21 Tracks for the 21st Century is a series of playlists organised in collaboration with Q-O2, a Brussels-based space for experimental music and sound art. Each time, we invite one artist, thinker or musician to prepare a playlist of those sounds, songs and pieces of music that will best equip their listeners to approach what is left of this young century. This month: Marnie Slater.
Marnie Slater is a visual artist from Aotearoa New Zealand, currently living in Brussels. ‘My work engages with multiple formats, including sculpture, collaboration, editing, performance, DJing, painting and installation. In the last ten years I have been working in two parallel ways: engaging with archive material and developing long-term collaborations. My interest in archives started in 2010 when I began working in the company of Claude Cahun and Marcel Moore, stepsisters, lovers and artists whose photographic work and legacy have formed the framework for many of my projects. Like my solo work, my long-term collaborations are led by queer and feminist politics and desires. I am co-curator of Buenos Tiempos, Int. and a team member of Mothers & Daughters – A Lesbian* and Trans* Bar*. I am currently teaching on the AdMa programme at St Lucas School of Art Antwerpen, where I am also undertaking a year-long research project on process tools for queer, feminist and anti-racist collaborative art making.’
- Austin Mark – otis flip!
I played this as an opening track at the wedding of two dear friends recently. Marriage is a complex and politically loaded question in queer lives and activism, but I love that I got to spend a day celebrating the love of my friends and felt so privileged to DJ for them. I find DJing and writing share a similar process for me in the sense that I spend most of my time finding a first track/sentence, then the rest flows from the situation, tone and rhythm they set up.
- Le Tigre – Hot Topic
Hot Topic is an iconic song for me, and Le Tigre was so important in my creative and political trajectory – in particular the radical permission for non-conforming female gender presentation that JD Samson embodies. I added this track here, because what follows is my version of some hot topic legends that have changed my life and that I call on to inspire and challenge my life and artistic practice. And an extra wink to the brilliant artist and musician Wynne Greenwood who directed this music video.
- Audre Lorde interviewed by Judy Simmons
This is a WBAI recording from 1979. The first half is dedicated to Audre Lorde reading her poetry and a wide-ranging discussion between her and Judy Simmons. There is so much wisdom here, and a kind of intimacy that makes it feel really immediate. In the second half of the recording, Simmons and Lorde respond to questions and rants from live callers. It’s sobering how much of the racist, lesbophobic and sexist content from callers is still on the table today, and humbling how Lorde and Simmons have the capacity to listen and connect while also calling bullshit when they need to.
- Jay Bernard – Surge
I saw Jay Bernard read for the first time in London some years back when Castillo (from Buenos Tiempos, Int.) and I made an eccentric trip to London to see Eileen Myles read at the same event. After the reading, we did what any self-respecting fan would do and hung around until we could tag along to the pub with the poets. I regret that we did not go to the queer bar when Jay invited us later that night, but hearing them read was an amazing moment. This poem is from their 2019 book Surge, that came from their archival research into the New Cross house fire of 1981, in which 13 young black people were killed.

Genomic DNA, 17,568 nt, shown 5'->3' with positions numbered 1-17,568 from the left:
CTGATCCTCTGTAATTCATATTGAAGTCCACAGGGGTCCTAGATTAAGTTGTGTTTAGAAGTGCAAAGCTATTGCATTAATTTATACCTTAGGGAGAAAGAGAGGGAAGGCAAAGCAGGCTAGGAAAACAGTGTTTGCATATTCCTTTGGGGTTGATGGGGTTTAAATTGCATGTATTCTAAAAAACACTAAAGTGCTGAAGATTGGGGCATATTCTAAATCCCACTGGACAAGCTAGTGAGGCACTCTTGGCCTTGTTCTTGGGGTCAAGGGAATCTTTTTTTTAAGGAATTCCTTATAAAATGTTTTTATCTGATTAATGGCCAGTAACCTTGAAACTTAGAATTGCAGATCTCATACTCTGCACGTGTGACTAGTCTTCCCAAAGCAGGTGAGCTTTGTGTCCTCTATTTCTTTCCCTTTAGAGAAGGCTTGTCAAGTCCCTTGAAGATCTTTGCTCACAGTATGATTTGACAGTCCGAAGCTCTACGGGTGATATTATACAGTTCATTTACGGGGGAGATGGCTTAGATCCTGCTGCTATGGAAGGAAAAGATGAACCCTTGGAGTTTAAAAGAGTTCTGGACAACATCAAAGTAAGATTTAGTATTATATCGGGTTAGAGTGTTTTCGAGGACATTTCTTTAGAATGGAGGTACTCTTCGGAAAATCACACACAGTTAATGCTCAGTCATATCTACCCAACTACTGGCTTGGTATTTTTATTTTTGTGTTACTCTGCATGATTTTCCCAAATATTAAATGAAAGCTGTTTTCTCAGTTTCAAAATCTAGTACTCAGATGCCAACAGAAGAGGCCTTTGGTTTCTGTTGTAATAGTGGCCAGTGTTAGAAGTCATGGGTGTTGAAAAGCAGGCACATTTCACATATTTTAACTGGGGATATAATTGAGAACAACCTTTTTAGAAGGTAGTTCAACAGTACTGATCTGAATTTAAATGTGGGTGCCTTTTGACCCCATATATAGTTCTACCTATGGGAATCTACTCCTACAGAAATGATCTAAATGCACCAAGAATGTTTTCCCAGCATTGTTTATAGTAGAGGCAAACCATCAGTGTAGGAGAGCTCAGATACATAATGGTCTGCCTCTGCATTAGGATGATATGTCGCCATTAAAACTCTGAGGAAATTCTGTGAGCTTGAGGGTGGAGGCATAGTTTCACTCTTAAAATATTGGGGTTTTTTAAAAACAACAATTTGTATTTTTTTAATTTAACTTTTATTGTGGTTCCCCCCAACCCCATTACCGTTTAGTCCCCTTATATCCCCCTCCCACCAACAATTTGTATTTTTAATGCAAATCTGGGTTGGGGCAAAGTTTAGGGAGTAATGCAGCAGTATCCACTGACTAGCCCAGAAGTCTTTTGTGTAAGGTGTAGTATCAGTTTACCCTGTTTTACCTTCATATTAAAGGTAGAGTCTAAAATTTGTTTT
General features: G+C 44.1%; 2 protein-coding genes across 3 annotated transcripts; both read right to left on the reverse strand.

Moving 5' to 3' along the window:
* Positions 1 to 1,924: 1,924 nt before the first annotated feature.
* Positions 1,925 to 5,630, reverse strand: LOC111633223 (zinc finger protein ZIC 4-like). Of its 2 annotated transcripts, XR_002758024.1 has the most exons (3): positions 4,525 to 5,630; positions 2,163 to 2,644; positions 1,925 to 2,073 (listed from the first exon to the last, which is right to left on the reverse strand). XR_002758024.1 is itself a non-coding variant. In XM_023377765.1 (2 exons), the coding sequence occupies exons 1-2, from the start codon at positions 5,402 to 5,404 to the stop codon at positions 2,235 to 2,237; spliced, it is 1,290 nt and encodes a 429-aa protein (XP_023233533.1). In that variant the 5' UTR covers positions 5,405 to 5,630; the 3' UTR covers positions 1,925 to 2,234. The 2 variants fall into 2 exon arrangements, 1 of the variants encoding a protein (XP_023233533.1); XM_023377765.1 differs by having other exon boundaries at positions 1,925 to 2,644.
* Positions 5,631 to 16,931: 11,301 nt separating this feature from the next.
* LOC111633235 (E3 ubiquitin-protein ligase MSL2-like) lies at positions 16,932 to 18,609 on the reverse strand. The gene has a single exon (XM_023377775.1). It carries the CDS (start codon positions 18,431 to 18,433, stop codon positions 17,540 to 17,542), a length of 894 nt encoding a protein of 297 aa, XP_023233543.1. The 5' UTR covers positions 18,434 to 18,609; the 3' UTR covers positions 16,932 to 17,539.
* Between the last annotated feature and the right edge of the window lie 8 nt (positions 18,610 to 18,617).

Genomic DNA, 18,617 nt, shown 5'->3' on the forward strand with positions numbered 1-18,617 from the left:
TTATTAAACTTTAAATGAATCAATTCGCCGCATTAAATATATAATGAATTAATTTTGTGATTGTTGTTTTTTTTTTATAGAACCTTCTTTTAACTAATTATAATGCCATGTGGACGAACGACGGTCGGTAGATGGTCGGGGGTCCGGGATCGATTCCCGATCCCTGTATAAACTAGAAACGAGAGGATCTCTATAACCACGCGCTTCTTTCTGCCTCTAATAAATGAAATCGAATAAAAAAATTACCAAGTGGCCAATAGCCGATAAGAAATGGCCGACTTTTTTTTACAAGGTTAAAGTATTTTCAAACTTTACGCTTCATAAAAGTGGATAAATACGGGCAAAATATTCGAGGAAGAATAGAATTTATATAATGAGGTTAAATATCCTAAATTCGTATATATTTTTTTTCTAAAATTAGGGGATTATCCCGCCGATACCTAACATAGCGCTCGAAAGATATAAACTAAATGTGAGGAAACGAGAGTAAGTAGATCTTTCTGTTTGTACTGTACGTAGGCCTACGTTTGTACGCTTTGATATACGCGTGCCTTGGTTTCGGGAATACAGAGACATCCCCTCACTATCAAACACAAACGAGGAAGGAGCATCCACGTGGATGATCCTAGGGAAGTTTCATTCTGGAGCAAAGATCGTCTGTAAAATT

- Fred Hystère aka Aio Frei – Becoming Stone
I first heard Aio Frei perform when Mothers & Daughters – A Lesbian* and Trans* Bar* made an edition of our project at Kunsthalle Bern in 2018. We invited Aio to DJ and organised a dancefloor in front of the DJ booth. Aio played remarkable music (I saw many people, at different points in the evening, frantically ‘shazam-ing’ to try and get the name of tracks they played), but also insisted on the dancefloor as a place for slow thinking, too, by playing sections of lectures and poetry. Aio performed a new version of Becoming Stone at a research presentation week at Sint Lucas Antwerpen last year and knocked everyone’s socks off.
- The Royal Family – HHI Worlds 2013
Collaboration is a super important part of my artistic practice, but I also need to spend time alone in my studio. When things are going really well, I often find myself dancing in my studio. I cannot pretend I dance to the level of The Royal Family, but my favourite element of Parris Goebel’s choreography is how it slips between elegant, precise grace and the kind of bedroom dance moves we all invent to express the powerful joy of music. The Royal Family’s femininity is powerful, aggressive and playful, and their masculinity is camp, butch and theatrical – and they work so hard in collectively supporting each other on stage.
- Tirzah – I’m Not Dancing
One thread of queer party organising that I totally agree with is that dancefloors are simultaneously places of resistance and political awakening, and joy and celebration. Tirzah’s instance that we’re not dancing, we’re fighting brings this thread into clear focus. Mica Levi aka Micachu is not only Tirzah’s producer, but joins her as a back-up dancer and T-shirt- and short-wearing comrade.